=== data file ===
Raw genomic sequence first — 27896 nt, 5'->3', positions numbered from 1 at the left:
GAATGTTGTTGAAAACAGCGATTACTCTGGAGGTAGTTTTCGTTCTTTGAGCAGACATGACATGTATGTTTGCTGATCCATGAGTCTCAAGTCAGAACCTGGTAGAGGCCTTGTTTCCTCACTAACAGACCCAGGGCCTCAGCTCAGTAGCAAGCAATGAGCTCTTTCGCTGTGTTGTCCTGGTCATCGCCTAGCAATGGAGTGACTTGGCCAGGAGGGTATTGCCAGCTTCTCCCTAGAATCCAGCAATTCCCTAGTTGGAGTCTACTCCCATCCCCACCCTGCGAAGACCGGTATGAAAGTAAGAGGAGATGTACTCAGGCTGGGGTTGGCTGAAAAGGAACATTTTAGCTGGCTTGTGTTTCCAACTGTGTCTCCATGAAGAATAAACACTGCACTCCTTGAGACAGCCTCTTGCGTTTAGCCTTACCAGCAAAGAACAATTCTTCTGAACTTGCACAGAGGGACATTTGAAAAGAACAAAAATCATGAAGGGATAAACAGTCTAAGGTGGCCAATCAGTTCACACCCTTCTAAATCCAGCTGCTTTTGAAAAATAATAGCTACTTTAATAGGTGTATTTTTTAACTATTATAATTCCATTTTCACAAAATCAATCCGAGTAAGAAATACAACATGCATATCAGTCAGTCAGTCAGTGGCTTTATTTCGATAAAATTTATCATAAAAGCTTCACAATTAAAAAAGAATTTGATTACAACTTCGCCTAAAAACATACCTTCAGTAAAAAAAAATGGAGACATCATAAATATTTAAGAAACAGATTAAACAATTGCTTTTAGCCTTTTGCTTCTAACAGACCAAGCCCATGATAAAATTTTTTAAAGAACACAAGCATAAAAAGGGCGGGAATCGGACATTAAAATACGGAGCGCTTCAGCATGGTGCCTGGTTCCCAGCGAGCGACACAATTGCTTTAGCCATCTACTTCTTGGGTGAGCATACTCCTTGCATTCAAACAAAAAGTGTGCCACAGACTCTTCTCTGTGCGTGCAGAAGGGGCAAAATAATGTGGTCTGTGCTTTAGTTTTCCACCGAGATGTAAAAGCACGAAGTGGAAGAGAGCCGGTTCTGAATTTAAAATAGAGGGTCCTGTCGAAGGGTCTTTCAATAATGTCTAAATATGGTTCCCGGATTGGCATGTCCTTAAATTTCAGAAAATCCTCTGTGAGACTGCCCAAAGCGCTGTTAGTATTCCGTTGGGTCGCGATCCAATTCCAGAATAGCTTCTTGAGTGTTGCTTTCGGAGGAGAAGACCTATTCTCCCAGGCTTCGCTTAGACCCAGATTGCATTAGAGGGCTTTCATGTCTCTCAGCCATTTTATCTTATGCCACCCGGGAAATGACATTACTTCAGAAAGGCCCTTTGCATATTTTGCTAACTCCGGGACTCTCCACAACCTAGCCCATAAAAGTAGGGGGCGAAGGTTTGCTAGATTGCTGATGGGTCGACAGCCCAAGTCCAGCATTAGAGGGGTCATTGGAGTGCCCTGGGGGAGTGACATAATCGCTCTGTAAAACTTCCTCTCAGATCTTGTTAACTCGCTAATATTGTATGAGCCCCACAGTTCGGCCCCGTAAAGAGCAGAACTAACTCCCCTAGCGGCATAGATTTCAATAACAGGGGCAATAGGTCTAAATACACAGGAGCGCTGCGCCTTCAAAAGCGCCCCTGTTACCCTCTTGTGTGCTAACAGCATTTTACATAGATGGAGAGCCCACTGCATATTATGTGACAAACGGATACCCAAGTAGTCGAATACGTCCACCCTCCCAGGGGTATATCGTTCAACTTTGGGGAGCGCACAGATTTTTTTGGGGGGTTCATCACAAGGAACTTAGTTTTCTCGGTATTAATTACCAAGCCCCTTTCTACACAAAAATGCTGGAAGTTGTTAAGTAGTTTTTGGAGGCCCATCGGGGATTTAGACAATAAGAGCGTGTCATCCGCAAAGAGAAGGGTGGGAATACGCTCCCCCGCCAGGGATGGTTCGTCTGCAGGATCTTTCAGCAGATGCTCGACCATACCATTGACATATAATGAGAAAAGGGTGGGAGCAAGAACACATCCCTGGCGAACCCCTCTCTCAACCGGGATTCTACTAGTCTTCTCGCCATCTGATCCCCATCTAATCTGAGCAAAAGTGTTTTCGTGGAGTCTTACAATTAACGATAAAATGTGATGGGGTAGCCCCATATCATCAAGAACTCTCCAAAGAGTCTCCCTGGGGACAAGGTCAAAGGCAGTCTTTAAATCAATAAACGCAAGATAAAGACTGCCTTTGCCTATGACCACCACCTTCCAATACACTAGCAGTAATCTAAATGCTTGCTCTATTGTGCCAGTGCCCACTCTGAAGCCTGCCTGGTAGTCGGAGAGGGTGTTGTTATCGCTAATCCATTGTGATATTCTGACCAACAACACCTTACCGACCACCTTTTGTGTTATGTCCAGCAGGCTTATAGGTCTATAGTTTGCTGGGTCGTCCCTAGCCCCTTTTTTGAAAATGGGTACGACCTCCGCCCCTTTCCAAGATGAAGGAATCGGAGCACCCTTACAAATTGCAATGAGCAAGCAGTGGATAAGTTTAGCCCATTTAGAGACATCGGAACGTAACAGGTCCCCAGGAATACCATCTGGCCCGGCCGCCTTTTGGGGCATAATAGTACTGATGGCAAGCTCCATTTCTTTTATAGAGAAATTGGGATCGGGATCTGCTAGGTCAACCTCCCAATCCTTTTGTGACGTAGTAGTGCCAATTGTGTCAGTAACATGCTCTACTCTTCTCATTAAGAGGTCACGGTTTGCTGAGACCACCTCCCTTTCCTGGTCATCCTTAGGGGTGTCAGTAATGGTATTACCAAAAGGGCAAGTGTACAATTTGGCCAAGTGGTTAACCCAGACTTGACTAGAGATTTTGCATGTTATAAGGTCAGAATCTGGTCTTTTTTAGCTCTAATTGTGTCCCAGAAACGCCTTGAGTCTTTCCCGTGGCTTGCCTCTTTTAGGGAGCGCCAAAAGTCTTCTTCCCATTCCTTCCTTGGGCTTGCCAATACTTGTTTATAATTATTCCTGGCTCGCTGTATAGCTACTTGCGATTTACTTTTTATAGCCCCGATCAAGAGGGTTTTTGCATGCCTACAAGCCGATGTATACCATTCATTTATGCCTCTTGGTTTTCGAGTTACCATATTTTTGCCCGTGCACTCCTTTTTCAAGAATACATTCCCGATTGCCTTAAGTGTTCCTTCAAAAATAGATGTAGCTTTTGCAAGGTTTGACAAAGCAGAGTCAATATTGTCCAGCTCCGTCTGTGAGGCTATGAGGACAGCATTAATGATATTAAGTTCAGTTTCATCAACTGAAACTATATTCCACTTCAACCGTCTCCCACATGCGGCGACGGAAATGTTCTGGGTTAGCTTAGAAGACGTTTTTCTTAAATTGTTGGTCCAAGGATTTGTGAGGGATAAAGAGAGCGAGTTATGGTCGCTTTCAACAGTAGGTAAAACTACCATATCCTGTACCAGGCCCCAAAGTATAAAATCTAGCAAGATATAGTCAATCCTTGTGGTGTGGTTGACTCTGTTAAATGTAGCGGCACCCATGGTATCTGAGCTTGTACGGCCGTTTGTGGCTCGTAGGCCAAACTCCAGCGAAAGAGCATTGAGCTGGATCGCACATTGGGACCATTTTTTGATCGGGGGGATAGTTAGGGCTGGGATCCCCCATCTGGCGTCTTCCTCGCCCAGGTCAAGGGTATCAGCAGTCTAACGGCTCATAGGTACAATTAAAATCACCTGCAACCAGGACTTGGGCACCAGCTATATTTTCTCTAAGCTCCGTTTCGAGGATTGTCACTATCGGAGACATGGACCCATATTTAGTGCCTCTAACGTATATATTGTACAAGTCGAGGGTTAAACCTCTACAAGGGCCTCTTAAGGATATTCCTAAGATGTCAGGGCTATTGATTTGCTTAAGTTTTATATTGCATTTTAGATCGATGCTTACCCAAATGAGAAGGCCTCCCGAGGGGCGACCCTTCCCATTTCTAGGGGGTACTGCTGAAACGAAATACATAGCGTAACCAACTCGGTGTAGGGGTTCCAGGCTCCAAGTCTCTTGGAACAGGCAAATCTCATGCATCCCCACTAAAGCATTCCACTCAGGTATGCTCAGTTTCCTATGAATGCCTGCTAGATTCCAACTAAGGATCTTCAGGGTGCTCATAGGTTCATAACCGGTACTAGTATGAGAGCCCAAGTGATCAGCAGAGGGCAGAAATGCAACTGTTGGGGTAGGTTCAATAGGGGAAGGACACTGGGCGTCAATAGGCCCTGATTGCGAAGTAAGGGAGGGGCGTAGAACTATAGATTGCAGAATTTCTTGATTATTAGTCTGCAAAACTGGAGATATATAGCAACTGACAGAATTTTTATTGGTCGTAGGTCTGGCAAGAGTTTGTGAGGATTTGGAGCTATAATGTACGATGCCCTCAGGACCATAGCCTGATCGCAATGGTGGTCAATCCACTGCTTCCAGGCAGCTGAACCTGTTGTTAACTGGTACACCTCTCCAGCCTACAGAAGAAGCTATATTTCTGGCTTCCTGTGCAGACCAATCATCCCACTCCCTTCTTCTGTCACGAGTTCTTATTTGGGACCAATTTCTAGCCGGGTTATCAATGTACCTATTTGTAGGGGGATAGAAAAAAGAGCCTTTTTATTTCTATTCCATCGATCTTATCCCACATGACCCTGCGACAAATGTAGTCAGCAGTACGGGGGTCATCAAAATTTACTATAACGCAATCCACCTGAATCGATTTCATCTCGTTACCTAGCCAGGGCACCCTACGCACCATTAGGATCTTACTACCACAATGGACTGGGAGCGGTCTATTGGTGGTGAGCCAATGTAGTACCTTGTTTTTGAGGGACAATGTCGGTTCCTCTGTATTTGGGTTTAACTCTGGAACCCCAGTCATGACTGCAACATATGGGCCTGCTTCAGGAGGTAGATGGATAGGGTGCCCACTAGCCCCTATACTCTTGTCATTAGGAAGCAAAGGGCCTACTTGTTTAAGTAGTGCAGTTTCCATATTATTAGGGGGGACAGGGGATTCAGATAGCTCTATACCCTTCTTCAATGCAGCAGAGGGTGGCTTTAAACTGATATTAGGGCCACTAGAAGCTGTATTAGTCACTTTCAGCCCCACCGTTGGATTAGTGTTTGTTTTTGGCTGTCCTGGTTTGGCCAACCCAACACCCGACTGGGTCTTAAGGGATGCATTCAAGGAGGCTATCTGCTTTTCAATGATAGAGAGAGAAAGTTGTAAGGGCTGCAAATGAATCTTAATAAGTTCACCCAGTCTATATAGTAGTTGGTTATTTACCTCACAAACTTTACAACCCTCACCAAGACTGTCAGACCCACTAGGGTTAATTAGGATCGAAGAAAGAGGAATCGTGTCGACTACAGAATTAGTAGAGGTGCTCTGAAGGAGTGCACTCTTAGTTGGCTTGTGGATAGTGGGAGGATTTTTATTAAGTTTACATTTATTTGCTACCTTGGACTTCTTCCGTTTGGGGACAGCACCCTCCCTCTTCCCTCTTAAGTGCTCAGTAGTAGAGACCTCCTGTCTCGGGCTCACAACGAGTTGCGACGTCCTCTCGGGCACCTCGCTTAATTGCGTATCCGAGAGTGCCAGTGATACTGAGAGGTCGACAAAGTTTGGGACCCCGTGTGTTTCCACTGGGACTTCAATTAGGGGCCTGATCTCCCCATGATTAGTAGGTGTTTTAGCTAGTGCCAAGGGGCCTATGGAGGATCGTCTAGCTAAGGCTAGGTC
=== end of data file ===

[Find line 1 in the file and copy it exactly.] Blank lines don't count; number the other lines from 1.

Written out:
Raw genomic sequence first — 27896 nt, 5'->3', positions numbered from 1 at the left: